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Glyphosate Update: Jury rules against Monsanto in Hardeman case

Article cover photo
Despite a disappointing verdict in this phase of the trial, Bayer continues to stand behind the safety of its glyphosate products when used as directed, noting that they are a valuable tool for farmers. (Photo: Joseph L. Murphy/Iowa Soybean Association)

By Lauren Houska, ISA communications specialist

A California jury ruled against Monsanto Tuesday in favor of plaintiff Mr. Edwin Hardeman who alleges glyphosate is responsible for his non-Hodgkin lymphoma. The ruling was the first in a two-phase trial taking place in the U.S. District Court in San Francisco.

A statement from Bayer expressed disappoint in the jury's initial decision and remorse for Hardeman. It also stood behind the science confirming glyphosate-based herbicides do not cause cancer.

“We have great sympathy for Mr. Hardeman and his family, but an extensive body of science supports the conclusion that Roundup was not the cause of his cancer,” the company said. “Roundup products and their active ingredient, glyphosate, have been used safely and successfully for over four decades worldwide and are a valuable tool to help farmers deliver crops to markets and practice sustainable farming by reducing soil tillage, soil erosion and carbon emissions.”

Hardeman’s case is the first in a series of similar trials scheduled this year. It will now enter phase two, where the focus will be on the questions of liability and damages.

A verdict in favor of the company in the second phase would mean Bayer would prevail in this trial. Bayer representatives say they’re confident the evidence in phase two of the trial will show that Monsanto’s conduct has been appropriate and that the company should not be liable for Mr. Hardeman’s cancer.

Regardless of the outcome, the decision in phase one of this trial has no impact on future cases and trials — each one has its own factual and legal circumstances. More than a half dozen glyphosate trials could take place this year, and the litigation will take some time before it reaches closure. The second trial for 2019 is expected to start around March 25 in the Superior Court of the State of California.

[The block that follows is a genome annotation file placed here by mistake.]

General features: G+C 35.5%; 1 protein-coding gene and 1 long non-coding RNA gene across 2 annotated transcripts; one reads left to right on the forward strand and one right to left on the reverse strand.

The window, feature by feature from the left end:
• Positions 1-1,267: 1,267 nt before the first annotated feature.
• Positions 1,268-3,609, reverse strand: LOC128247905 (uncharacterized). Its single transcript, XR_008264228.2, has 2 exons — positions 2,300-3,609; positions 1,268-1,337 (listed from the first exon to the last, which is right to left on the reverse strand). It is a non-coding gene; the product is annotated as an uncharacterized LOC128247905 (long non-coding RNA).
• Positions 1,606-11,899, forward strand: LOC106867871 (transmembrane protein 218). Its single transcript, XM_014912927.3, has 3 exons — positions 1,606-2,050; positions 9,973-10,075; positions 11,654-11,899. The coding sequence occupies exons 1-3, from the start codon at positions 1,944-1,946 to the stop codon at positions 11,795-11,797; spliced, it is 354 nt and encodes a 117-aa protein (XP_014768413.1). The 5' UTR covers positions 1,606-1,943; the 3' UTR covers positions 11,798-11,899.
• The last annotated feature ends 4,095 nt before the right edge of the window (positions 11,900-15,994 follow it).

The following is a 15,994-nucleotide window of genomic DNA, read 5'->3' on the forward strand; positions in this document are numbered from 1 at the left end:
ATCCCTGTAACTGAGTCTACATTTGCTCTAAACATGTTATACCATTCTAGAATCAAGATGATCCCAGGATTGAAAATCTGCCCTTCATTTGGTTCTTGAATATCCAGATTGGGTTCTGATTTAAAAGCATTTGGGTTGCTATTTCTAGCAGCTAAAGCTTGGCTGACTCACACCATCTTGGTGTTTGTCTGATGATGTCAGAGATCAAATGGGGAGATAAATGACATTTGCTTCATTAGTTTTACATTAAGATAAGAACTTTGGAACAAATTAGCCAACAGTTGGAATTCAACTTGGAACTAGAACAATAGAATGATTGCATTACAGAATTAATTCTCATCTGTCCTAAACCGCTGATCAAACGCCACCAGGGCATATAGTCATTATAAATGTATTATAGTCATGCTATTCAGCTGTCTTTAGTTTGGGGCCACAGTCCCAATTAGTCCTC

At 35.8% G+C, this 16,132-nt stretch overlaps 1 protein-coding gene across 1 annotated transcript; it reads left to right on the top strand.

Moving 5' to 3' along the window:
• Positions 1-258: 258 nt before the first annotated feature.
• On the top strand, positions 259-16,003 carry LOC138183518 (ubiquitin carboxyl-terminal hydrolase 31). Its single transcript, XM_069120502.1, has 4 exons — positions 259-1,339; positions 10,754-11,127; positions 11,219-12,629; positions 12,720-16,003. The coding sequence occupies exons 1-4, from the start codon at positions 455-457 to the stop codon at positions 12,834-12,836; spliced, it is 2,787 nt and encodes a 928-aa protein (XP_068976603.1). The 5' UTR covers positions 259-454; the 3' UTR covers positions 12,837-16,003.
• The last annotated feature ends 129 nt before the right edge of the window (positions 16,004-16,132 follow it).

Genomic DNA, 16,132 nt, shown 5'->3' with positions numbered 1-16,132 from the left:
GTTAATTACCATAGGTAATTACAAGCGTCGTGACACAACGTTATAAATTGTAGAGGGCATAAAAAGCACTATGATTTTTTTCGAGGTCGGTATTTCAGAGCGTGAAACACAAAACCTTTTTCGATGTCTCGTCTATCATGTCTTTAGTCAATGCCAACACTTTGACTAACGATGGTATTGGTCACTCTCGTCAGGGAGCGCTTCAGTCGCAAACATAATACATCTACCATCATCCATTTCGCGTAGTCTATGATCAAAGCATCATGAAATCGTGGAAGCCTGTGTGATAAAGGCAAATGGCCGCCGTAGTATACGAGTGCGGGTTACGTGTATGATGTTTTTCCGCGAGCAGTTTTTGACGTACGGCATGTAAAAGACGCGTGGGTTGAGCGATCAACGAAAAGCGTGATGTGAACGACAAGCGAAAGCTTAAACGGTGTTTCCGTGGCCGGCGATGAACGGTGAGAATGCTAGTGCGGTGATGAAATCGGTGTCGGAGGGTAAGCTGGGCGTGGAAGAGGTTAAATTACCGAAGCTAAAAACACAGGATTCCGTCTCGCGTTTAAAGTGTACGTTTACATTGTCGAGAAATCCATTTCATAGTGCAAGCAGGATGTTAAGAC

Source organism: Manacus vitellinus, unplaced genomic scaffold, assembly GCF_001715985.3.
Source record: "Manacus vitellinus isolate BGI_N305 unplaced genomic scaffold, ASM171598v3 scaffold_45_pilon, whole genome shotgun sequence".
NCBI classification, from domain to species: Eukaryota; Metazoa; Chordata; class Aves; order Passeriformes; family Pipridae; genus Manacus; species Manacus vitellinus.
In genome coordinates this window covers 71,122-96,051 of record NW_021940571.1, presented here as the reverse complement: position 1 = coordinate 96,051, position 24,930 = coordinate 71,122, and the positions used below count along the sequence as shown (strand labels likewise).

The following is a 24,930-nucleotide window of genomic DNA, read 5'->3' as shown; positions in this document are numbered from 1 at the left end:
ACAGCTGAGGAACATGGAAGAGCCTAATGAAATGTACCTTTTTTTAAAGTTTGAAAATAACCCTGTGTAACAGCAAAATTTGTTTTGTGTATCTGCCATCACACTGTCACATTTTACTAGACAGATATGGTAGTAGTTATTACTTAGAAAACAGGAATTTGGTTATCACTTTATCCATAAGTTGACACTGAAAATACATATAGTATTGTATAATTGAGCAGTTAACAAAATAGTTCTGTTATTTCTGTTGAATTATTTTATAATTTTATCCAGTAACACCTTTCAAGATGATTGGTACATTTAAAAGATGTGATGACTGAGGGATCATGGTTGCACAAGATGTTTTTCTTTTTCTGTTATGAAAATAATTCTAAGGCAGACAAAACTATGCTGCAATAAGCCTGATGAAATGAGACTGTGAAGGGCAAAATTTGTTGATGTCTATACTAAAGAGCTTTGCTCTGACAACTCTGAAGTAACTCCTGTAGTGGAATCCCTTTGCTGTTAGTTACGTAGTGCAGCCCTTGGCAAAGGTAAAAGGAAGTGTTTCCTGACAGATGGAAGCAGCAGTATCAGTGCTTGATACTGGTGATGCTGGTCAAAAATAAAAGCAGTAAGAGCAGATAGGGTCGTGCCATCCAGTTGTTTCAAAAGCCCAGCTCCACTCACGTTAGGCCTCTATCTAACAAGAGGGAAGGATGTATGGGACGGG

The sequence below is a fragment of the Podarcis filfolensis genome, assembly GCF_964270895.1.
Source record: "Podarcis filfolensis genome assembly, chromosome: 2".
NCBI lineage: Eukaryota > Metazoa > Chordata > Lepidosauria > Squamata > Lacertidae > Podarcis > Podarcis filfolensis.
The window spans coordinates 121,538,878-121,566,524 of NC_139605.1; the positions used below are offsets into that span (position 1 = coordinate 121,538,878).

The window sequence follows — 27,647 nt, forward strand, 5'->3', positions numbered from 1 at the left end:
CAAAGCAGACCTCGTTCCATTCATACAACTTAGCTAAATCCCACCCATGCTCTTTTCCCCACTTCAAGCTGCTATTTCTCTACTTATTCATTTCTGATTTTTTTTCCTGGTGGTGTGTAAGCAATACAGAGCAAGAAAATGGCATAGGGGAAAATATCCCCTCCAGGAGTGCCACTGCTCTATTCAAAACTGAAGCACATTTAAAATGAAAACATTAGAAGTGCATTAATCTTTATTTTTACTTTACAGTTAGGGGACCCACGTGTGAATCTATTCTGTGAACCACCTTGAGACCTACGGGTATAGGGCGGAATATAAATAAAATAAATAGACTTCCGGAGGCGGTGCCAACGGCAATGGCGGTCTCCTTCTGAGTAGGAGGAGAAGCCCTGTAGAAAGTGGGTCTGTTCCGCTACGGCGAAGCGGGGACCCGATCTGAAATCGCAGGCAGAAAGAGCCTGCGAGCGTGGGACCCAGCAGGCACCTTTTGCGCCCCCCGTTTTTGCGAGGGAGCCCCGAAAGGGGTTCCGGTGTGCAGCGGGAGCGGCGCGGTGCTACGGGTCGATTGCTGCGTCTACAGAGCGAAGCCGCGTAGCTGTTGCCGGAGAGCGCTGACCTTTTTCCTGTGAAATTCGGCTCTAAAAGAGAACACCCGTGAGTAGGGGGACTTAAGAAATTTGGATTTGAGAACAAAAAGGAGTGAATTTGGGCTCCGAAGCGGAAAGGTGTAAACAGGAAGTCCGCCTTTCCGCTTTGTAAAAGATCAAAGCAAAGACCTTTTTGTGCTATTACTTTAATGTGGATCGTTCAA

Bayer says it stands behind these products and will continue to vigorously defend them, outlining their proved safety in their statement:

“Regulatory authorities around the world consider glyphosate-based herbicides as safe when used as directed. There is an extensive body of research on glyphosate and glyphosate-based herbicides, including more than 800 rigorous studies submitted to EPA, European and other regulators in connection with the registration process, that confirms that these products are safe when used as directed.

The company references the largest and most recent epidemiologic study – the 2018 independent National Cancer Institute- supported long-term study that followed over 50,000 pesticide applicators for more than 20 years that found no association between glyphosate-based herbicides and cancer.

Additionally, EPA's 2017 post-International Agency for Research on Cancer risk assessment examined more than 100 studies the agency considered relevant and concluded that glyphosate is 'not likely to be carcinogenic to humans,' its most favorable rating.

“As Health Canada noted in a very recent statement, 'no pesticide regulatory authority in the world currently considers glyphosate to be a cancer risk to humans at the levels at which humans are currently exposed.”

More information:
Glyphosate facts: 
More on the Roundup litigation:

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